An attractive sportback with impressive all-wheel drive
With the 2018 Buick Regal, maybe the Americans have figured out how to make a sexy hatchback after all
Sometimes, with a new car, it just takes one small thing to ruin the whole package. You have to feel sorry for the engineers who sweat the details of the transmission to make it great, or write the millions of lines of computer code to tweak its responses just so.
All that hard work, just to be ruined by a sun visor.
It's a little thing to be sure, but when you're on a test drive and the sun is beside you, beating through the window into your peripheral vision, and the visor doesn't include an extender, or pull out on its swivel bar (like in the Buick Enclave and practically every other vehicle on the market) – when it can't block the window to the B-pillar, well, that's a deal-breaker.
I mentioned this to Buick's national product manager down here in Texas and he looked glum. "It was a decision made by my predecessor," Mike Danowski said, "and it was too late for me to change it." Couldn't he just sign a work order and change the visor on tomorrow's production run? He looked even more glum. "Nothing ever happens quickly in the automotive business," he explained, "but I'd like to see it changed as soon as possible."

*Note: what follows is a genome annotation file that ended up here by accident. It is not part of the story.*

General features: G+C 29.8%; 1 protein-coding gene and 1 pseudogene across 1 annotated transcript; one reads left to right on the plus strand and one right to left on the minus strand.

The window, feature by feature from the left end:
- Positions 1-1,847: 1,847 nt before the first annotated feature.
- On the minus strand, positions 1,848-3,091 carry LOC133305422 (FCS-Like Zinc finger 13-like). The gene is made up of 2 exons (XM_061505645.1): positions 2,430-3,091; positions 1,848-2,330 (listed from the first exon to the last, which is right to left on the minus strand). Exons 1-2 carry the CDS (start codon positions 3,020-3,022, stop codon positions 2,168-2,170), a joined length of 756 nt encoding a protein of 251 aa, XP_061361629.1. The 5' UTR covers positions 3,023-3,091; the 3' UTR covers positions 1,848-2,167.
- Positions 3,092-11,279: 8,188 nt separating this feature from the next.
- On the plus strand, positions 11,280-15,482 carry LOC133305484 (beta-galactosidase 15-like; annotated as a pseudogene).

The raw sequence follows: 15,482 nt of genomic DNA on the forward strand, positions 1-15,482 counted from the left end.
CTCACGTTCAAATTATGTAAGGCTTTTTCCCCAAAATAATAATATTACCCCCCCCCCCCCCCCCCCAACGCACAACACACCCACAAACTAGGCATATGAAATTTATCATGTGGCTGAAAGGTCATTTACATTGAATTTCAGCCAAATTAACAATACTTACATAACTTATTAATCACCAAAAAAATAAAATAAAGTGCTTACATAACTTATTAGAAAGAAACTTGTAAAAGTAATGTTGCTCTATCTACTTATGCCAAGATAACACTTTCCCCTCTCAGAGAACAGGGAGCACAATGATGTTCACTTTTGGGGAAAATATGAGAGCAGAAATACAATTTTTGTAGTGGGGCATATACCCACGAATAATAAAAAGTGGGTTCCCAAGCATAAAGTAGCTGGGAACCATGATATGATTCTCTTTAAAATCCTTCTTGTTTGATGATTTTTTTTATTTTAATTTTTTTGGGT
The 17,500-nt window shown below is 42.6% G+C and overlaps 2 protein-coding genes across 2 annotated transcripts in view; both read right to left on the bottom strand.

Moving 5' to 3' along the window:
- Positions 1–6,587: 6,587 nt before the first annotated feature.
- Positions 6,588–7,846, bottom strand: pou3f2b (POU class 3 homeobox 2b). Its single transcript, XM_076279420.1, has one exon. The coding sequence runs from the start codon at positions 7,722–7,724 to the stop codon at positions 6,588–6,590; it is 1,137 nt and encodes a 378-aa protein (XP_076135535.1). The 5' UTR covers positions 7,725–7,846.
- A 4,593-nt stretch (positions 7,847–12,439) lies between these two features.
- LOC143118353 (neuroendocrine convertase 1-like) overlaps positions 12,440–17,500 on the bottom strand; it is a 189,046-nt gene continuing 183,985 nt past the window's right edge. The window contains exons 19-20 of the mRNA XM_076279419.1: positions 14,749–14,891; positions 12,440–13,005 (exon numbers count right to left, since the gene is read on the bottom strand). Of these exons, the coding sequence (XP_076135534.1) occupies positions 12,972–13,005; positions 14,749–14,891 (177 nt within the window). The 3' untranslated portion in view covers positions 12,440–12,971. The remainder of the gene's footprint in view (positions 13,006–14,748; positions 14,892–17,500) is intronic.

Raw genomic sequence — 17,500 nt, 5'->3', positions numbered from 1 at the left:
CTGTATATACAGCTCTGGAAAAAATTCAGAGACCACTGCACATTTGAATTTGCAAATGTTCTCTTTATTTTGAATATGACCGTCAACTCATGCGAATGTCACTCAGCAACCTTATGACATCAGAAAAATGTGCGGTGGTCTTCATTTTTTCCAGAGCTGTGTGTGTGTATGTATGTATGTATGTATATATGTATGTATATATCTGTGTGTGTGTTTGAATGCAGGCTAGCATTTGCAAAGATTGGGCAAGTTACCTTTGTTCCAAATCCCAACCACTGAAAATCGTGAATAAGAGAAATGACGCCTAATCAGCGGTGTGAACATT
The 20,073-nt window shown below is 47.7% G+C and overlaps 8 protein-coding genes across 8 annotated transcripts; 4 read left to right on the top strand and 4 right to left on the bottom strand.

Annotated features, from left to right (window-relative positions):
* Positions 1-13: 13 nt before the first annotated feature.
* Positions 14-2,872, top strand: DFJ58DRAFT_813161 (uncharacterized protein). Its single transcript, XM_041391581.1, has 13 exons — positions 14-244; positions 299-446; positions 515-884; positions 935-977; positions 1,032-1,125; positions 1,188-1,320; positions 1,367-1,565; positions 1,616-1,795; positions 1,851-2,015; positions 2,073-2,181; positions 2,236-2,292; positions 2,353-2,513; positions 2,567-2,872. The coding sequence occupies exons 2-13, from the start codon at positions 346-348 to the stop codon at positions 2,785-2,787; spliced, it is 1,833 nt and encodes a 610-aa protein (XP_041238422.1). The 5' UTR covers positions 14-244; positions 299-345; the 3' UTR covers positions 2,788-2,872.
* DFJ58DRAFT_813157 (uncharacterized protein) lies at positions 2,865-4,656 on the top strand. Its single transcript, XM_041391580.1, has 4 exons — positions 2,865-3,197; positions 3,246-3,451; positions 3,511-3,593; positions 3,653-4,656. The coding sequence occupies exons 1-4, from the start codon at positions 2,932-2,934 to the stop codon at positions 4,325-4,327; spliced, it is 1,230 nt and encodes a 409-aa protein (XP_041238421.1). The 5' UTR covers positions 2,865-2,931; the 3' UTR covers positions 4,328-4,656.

It took around four years to bring the new Buick Regal from concept to production, and it broke through plenty of barriers to make it onto these twisty roads in Texas hill country. Its shape, for a start. Buick calls it a " sportback" because the entire cargo door lifts from the back of the roof, including the rear window, to create considerably more luggage space. I folded down the 60/40-split rear seats and put a bicycle in the back with ease.
Just, whatever you do, don't call it a hatchback. "Consumer research says that's very negative. A hatchback technically is more vertical. It's an image of a box," Danowski said. "Yes, it's a hatch, but it looks like a sedan, so it's more sporty. It's a coupe-like sedan, so that's where we came up with 'sportback'."
In China, the new Regal will still be sold as a sedan with a traditional enclosed trunk, but not in North America. Americans like the practicality of a hatch but hate the term. In Europe, where the new Regal is assembled in Germany and sold with different powertrains and interiors as an Opel Insignia, they love hatchbacks. Vive la différence.
The sportback is an attractive shape, whatever you want to call it. It's coming available at Buick dealers now, starting at $31,845 for the Preferred II trim with front-wheel drive. I drove the better-equipped Essence here, which starts at $37,345 and is only available in Canada with all-wheel drive.
It's a very good AWD system, too. Buick put an AWD Regal on a set of rollers here, leaving only the left rear wheel on the ground, and it found traction and drove away; an Audi A5 was parked on the same setup and the car was stuck spinning its wheels. In fairness, you can pay extra for the Audi's sport differential that will do the trick to free it up, but the price difference will be huge.